Last night, we watched the weather forecast and OH said ‘Good heavens! Look at that wind!!1‘ Tightly packed little arrows were sleeting viciously right across the UK chart and swirling across to Europe where presumably they intended to upset a whole lot more people.
And then, not being someone to whom the weather matters hugely, I forgot about it until this morning, when I woke to the merry sound of those little arrows, sleeting away like mad and producing all kinds of vicious windy noises, and incidentally bringing buckets of rain along with them which they were dropping carelessly all over the place.
The dogs didn’t get walked very early. That was just as well, because Sid got up around eight-thirty and pootled into the lounge to sink gratefully into his favourite bed, and Jeffie didn’t put in an appearance until nearly ten – only to do the same thing. I didn’t even have time to take his pyjamas off before he was asleep again by the radiator as if he’d been there all night.
Around 11.30am the rain stopped and the sun came out2. We quickly hustled the dogs to the door, where I put their collars and leads on, and a raincoat on over Jeffie’s pyjamas, and we took them for a very quick walk.
On the way back, OH said:
‘Is that a helicopter? I would have thought it was too dangerous to fly in this wind!’
I listened carefully, and couldn’t hear one. Then a car came out of the village towards us going ‘thrumthrumthrumthrumthrum’ and I turned to him and said:
‘No, not a helicopter. It’s the wind. It’s gusting so hard it’s snatching the sound away.
Not sure I’ve heard that happen before.
For the rest of the day, the dogs stayed close to the radiators, curled up in their beds. It’s true that Jeffie came and poked his nose outside once or twice, but when he felt those little arrows tearing around, he poked it right back inside again and went back to bed, sure that his bladder would hold out just a little bit longer 3.
At one point, the parasol over the fish pond broke clean in half, despite the fact that I’d ripped gashes in each section to let the wind through, and we had to go out and fight the wind to get it down safely and into the garage where it couldn’t break any windows or cause a traffic accident. OH then drove to the nearest garden centre for pond netting – without which we’d probably have woken up to a complete absence of fish4 – and we struggled and fought to put that over the water.
We walked the dogs during another lull in the rain. I got grit in my eye twice as we passed the place where they’re demolishing a bungalow (who does this kind of thing in a howling gale?) but we stayed dry. On the way back home, OH turned to me.
OH: ‘This is not very lamb-like! You said it would go out like a lamb!’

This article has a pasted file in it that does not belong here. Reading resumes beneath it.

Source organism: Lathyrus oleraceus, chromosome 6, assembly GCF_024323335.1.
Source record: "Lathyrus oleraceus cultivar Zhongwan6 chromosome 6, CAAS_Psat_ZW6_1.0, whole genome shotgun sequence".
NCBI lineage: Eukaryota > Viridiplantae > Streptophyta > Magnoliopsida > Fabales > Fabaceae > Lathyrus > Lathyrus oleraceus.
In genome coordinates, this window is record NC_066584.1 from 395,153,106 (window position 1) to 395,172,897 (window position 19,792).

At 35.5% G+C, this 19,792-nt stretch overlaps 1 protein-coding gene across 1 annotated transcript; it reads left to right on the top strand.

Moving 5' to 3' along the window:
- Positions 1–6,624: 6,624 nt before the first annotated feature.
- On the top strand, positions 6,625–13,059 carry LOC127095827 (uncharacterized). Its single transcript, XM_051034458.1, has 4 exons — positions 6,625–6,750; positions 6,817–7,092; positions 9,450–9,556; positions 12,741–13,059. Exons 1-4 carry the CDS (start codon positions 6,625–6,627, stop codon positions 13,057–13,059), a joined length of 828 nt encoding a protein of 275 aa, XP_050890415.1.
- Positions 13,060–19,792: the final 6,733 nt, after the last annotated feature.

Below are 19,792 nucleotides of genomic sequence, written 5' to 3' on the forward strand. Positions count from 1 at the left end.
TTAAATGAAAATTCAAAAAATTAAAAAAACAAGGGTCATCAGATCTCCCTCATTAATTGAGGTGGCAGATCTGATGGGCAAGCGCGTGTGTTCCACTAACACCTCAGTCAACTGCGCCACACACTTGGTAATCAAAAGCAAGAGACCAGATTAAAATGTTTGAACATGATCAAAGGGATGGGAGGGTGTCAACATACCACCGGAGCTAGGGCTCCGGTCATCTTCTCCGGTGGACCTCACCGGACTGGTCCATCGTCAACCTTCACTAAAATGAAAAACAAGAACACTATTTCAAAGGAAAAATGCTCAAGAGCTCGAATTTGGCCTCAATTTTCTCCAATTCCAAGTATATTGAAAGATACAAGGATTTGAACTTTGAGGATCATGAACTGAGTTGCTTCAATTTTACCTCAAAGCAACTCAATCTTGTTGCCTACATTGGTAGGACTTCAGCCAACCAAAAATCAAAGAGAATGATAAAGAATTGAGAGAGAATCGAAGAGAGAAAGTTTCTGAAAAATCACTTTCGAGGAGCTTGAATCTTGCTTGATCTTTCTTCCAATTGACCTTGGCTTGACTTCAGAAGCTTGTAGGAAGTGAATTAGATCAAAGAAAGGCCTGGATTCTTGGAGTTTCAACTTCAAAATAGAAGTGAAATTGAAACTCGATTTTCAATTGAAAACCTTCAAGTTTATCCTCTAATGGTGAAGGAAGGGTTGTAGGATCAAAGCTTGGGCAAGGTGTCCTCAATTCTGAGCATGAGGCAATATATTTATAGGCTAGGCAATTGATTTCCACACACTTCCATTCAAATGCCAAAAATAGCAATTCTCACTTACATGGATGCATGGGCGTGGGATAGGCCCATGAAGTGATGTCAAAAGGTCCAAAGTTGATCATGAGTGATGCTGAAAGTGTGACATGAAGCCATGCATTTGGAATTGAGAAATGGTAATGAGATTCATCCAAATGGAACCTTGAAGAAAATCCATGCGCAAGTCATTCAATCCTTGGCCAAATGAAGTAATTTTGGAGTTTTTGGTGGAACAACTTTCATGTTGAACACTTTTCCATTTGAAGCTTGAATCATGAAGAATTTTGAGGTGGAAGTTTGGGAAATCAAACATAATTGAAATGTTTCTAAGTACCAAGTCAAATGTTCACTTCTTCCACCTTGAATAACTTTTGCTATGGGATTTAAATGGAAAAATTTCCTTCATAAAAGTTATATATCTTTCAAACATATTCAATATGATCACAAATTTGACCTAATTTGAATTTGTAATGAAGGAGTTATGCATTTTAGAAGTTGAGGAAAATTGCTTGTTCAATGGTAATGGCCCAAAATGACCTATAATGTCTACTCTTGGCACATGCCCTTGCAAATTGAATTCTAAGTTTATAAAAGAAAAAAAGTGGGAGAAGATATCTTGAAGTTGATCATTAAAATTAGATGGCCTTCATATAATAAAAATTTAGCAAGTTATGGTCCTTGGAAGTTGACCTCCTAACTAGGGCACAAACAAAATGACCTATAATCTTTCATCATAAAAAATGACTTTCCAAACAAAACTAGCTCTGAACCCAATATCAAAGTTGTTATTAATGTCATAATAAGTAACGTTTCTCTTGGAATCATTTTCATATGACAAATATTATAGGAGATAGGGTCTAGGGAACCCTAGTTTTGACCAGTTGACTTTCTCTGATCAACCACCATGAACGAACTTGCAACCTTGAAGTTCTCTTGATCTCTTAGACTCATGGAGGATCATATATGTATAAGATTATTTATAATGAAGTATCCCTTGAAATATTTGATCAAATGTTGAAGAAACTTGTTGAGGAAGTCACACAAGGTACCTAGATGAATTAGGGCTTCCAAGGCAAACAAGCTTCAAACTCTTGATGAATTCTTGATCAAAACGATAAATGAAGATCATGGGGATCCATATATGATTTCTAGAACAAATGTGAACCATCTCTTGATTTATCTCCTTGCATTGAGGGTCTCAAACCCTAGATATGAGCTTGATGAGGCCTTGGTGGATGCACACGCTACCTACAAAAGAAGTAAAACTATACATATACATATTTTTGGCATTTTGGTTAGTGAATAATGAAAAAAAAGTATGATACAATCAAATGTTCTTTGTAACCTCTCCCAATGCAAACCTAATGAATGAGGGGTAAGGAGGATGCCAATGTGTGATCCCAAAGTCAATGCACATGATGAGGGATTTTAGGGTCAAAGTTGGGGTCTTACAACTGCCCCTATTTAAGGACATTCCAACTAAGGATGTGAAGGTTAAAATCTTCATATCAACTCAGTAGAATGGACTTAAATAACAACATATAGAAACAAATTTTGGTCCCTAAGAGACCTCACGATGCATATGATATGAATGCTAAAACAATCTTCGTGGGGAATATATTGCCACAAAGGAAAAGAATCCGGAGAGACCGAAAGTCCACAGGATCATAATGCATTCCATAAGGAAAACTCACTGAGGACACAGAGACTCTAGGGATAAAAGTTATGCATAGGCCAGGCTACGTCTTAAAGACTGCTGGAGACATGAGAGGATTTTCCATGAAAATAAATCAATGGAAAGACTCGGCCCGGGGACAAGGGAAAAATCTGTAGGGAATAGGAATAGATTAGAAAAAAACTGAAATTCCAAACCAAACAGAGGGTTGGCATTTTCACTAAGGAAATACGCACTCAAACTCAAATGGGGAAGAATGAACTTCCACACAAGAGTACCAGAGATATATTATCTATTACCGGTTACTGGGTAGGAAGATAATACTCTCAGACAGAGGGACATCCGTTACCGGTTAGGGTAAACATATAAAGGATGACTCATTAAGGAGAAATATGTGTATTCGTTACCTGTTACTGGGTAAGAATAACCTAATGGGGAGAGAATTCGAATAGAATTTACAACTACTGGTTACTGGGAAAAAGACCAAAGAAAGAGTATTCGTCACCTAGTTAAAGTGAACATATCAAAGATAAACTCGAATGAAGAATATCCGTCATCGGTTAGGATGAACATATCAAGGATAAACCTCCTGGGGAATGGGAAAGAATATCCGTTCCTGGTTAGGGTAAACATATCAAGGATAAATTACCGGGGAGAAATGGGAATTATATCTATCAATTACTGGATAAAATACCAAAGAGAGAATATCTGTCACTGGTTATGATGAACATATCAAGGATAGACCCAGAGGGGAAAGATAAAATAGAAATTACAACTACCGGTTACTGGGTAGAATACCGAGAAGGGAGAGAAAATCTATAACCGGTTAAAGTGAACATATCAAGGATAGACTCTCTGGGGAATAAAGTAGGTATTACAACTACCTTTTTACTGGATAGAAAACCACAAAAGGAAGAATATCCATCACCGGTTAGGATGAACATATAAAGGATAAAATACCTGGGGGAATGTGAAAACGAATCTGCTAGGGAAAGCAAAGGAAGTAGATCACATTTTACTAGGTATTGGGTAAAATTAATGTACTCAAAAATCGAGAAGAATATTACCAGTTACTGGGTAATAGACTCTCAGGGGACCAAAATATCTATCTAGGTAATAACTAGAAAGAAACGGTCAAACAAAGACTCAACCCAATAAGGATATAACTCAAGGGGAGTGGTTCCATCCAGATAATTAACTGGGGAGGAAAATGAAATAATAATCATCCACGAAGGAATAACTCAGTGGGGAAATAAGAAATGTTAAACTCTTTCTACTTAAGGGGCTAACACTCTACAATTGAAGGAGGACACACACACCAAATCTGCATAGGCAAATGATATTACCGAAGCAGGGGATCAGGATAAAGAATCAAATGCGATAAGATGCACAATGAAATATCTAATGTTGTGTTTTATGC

Me: ‘Well, these Old Wives Tales aren’t exactly 100% accurate, you know.’
OH: ‘But you promised!’
Me: ‘I’m sorry .. but you know, we have a few days yet. Let me see .. yesterday was the 28th, so … Tuesday. We have until Tuesday.’
OH: ‘But this is ferocious! You think this will calm down by Tuesday? We’re supposed to be getting a bad few days, you know!’
Me: ‘Well, you never know, it might! These are definitely March winds. Maybe we’ll get April showers next.’
Fast forward to the evening, when we were watching an hour of television and eating bacon sandwiches. The rain was lashing down so hard it was managing to go horizontal and bouncing off the windows.
OH: ‘That is NOT an April shower’.
Me: ‘No, that is a ‘Flood The Patio’ shower’.
OH: ‘April showers are supposed to come out of a clear blue sky. They are gentle things!’
We both stared glumly out of the window to where the wind and rain were joining forces in a kind of vendetta against mankind.
OH: ‘In like a lion, out like a lamb. That’s what you said.’
Well, all I can say is that March did indeed come in like a lion, but against all the old-wifely rules, it appears to be going out like one, too.
If it goes on like this, the April showers won’t be bringing us flowers to bloom in May, they’ll be beating those shrinking violets to death and shredding the primroses like confetti. But we do have until Tuesday…
1 This is not exactly what he said. He said a Rude Word. I didn’t want to sully your ears.
2 Those bloody little arrows were still at it, though. And there were millions of them.
3 And amazingly, it did. For an old guy with some issues, he did well. That Vivitonin4 is doing a great job!
4 A drug used for Canine Cognitive Disorder, or as we like to call it, ‘Dogszheimer’s’.
5 We live in the fens where the land is flat and criss-crossed by dykes. The dykes have small fish and frogs and toads and small grass snakes and so on that live in them and therefore it is a great place for herons. Unfortunately for those of us with pond fish, in the winter and early spring, the small fish in the dykes are all hard to find and there is a definite dearth of reptiles and amphibians of all kinds, so the herons like to visit us to take advantage of what they probably think of as an all-you-can-eat buffet.
We’d sunk an old, but extremely sturdy garden parasol deep in the earth by the pond to deter the herons, with air vents so it didn’t take off and it’s done well all bloody winter, right up to now.